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Thread: The Worship of the Multi-Personal God (Genesis 48:15-16)

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    The Worship of the Multi-Personal God (Genesis 48:15-16)

    Genesis 48:15, 16
    And he blessed Joseph, and said, God, before whom my fathers Abraham and Isaac did walk, the God which fed me all my life long unto this day,
    The Angel which redeemed me from all evil, bless the lads; and let my name be named on them, and the name of my fathers Abraham and Isaac; and let them grow into a multitude in the midst of the earth (Genesis 48:15-16, KJV).


    1. The Hebrew word for "Angel" is mal'ak and it means "messenger". It could refer to created supernal beings (Psalm 148:2), people (Joshua 6:17) and based on the text before us it can refer to another Person of God.

    2. What takes places in Genesis 48:15-16 is a blessing and since it is recorded in Hebrews 11:21 as an act of faith it was something that God viewed in a positive light.
    By faith Jacob, as he was dying, blessed each of the sons of Joseph, and worshiped, leaning on the top of his staff (Hebrews 11:21, NASB).
    a. NIDNTT: Hebrews 11:21 (Jacob, cf. Gen. 48:15 f.) (1:214, Blessing, H.G Link).
    b. Danker: Of paternal blessings by Isaac (Gen 27) and Jacob (Gen 48) Hb 11:20f (A Greek-English Lexicon of the New Testament and Other Early Christian Literature, eulogew, page 408).
    c. Danker: pisits can also be characterized by faith in God by the context, without the addition of specific words; so in connection w. OT personalities: Abraham Ro 4:5, 9, 11-13, 16, 19f. The OT heroes of faith Hb 11:4-33, 39 (A Greek-English Lexicon of the New Testament and Other Early Christian Literature, pistis, page 819).
    d. Thayer: to invoke blessings: of one at the point of death, Heb. 11.20 sq. (Gen. 48:9) (Thayer's Greek-English Lexicon of the New Testament, eulogew, page 259).
    e. Mounce: the OT does not portray a blessing as magical, but as a prayer offered to a sovereign God (Mounce's Complete Expository Dictionary of Old and New Testament Words, Bless, page 67).

    3. In this blessing/prayer we see that:
    a. Jacob credited the Angel for redeeming him from all evil.
    b. Jacob asked the Angel to bless Joseph's children.
    c. Jacob asked the Angel to cause his descendants to grow into a multitude.

    4. The Angel of the LORD is God but also has a distinct personality from Him (2 Samuel 24:16; cf. 1 Chronicles 21:27). This is what the Trinitarian would expect to find but not the Unitarian.
    a. Keil & Delitzsch: The triple reference to God, in which the Angel is placed on an equality with Ha-Elohim cannot possibly be a created angel, but must be the "Angel of God," i.e. God manifested in the form of the Angel of Jehovah, or the "Angel of His face" (Isa. 63:9), contains a foreshadowing of the Trinity, though only God and the Angel are distinguished, not three Persons of the divine nature. The God before whom Abraham and Isaac walked, had proved Himself to Jacob to be "the Lord which fed" and "the Angel which redeemed" (Commentary on the Old Testament: Pentateuch, 1:383-384).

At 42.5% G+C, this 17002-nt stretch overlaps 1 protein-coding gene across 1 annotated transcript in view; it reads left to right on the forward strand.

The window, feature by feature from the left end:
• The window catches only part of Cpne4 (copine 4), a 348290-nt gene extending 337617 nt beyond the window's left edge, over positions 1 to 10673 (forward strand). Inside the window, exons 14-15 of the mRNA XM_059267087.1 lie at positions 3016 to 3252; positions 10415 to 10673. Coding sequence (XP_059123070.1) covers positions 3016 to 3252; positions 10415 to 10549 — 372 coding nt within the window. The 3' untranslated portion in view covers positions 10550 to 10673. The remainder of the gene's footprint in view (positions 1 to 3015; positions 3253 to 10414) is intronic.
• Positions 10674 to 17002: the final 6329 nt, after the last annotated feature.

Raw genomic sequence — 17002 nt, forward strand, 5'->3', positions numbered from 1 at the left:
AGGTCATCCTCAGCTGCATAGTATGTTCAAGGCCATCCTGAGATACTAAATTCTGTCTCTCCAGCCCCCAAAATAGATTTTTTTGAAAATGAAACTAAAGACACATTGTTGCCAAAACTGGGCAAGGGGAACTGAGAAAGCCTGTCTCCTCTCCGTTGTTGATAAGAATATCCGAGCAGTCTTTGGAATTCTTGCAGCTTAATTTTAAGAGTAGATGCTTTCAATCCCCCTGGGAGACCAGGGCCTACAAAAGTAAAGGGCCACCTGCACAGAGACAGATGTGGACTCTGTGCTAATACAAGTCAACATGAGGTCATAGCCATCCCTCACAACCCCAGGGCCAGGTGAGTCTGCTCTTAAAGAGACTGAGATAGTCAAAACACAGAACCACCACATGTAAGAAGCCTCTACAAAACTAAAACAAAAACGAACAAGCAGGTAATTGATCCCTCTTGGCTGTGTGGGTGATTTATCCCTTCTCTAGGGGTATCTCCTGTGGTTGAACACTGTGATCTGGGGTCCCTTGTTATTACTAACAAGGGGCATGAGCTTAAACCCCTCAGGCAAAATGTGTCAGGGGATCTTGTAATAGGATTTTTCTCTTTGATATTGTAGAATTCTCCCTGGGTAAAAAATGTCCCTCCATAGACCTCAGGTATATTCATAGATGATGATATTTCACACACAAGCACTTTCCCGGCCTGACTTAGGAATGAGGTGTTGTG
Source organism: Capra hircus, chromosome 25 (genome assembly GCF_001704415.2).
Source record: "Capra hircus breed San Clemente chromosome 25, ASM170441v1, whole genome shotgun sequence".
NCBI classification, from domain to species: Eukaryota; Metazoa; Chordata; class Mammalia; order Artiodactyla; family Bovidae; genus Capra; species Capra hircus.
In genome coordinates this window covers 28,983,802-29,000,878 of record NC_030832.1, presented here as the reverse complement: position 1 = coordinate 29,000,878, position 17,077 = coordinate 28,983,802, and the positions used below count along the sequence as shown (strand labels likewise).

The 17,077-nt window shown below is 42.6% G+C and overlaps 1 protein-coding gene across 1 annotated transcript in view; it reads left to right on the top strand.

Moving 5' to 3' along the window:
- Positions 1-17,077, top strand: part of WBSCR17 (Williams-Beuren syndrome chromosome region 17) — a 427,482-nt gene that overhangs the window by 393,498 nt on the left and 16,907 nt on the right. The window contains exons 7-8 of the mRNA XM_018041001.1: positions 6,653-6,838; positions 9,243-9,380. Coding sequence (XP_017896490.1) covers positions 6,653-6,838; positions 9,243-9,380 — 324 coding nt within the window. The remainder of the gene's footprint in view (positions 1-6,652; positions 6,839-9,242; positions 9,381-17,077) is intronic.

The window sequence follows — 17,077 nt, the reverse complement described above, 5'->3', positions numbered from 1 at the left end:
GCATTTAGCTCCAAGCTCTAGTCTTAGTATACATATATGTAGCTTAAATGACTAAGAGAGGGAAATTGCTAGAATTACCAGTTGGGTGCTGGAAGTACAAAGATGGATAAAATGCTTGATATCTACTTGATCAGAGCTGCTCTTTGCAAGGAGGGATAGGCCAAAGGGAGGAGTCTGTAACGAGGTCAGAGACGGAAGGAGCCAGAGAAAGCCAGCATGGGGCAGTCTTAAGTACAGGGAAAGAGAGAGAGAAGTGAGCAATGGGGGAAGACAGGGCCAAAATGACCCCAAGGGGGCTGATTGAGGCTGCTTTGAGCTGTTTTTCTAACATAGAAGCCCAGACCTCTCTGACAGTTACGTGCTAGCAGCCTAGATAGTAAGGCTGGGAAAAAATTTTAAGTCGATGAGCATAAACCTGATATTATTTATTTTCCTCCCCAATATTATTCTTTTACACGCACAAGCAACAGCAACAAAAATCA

b. The Zondervan Encyclopedia of the Bible: He introduced himself as Deity and yet as distinct from God. He spoke face to face with early Bible characters as man to man, in whose form he appeared (1:186, Angel, G.B. Funderburk)
    c. H.C. Leupold: Without a doubt, the third reference is also to God, for it is in strict parallelism with the preceding two and ascribes a truly divine work to the Angel, namely the work of redeeming from all evil. Consequently this is a reference to the divine Angel of the Lord or Angel of Yahweh, whom we already met with 22:11, and who was there already discovered to be more than a created angel. See the remarks on that passage. Cf. also 16:11. For the Son is God's messenger or Angel, sent to deliver man. Here again the participle is used, go'el, "the Redeeming One," i.e., one who still redeems or continually redeems. After an experience of a lifetime marked by many a deliverance Jacob well knew how often He had been delivered. In this case there is no need of specifying wherein the blessing upon "the lads" (ne'arim = "young men") is to consist. "May He bless the lads" covers the case, for it involves that He is to continue to manifest the same care, first suffering them to walk before Him; secondly, shepherding them uninterruptedly; thirdly, redeeming them also from all evil. Yet the three mentioned are one, as the singular verb "may He bless" (yebharekh) indicates. In the statement "may my name be named upon them" the term "name" (shem) signifies "character"; i.e., may my and my father's character find expression in them, or: may they express the true patriarchal character and be conscious of what deeper responsibilities are involved. (Exposition of Genesis, Volume 2, page 1154)

    5. Agency
    a. NIDNTT: The common Jewish legal institution of the saliah (the Aram. Pass. Part. Of salah) has become important for NT exegesis. Rab. Judaism in the time of Jesus clearly recognized the function of the representative or proxy derived from the old Sem. Law concerning messengers. It is expressed briefly in the principle found in the Mishnah, “A man’s agent (saluah) is like himself” (Ber. 5:5 et al.). Hence the messenger becomes the proxy of the one who has given him the commission (cf. 1 Sam. 25:40 f.; 2 Sam. 10:4, 6) (1:127-128, Apostle, E. von Eicken, H. Lindner).
    Some will say that others can act as agents for God but that doesn't mean they are God. They merely speak or represent Him. However, Jacob was already in the presence of God when He prayed to Him in Genesis 48:15 so it can not be a case of agency in Genesis 48:16.
    Last edited by foudroyant; 06-25-2014 at 03:28 PM.

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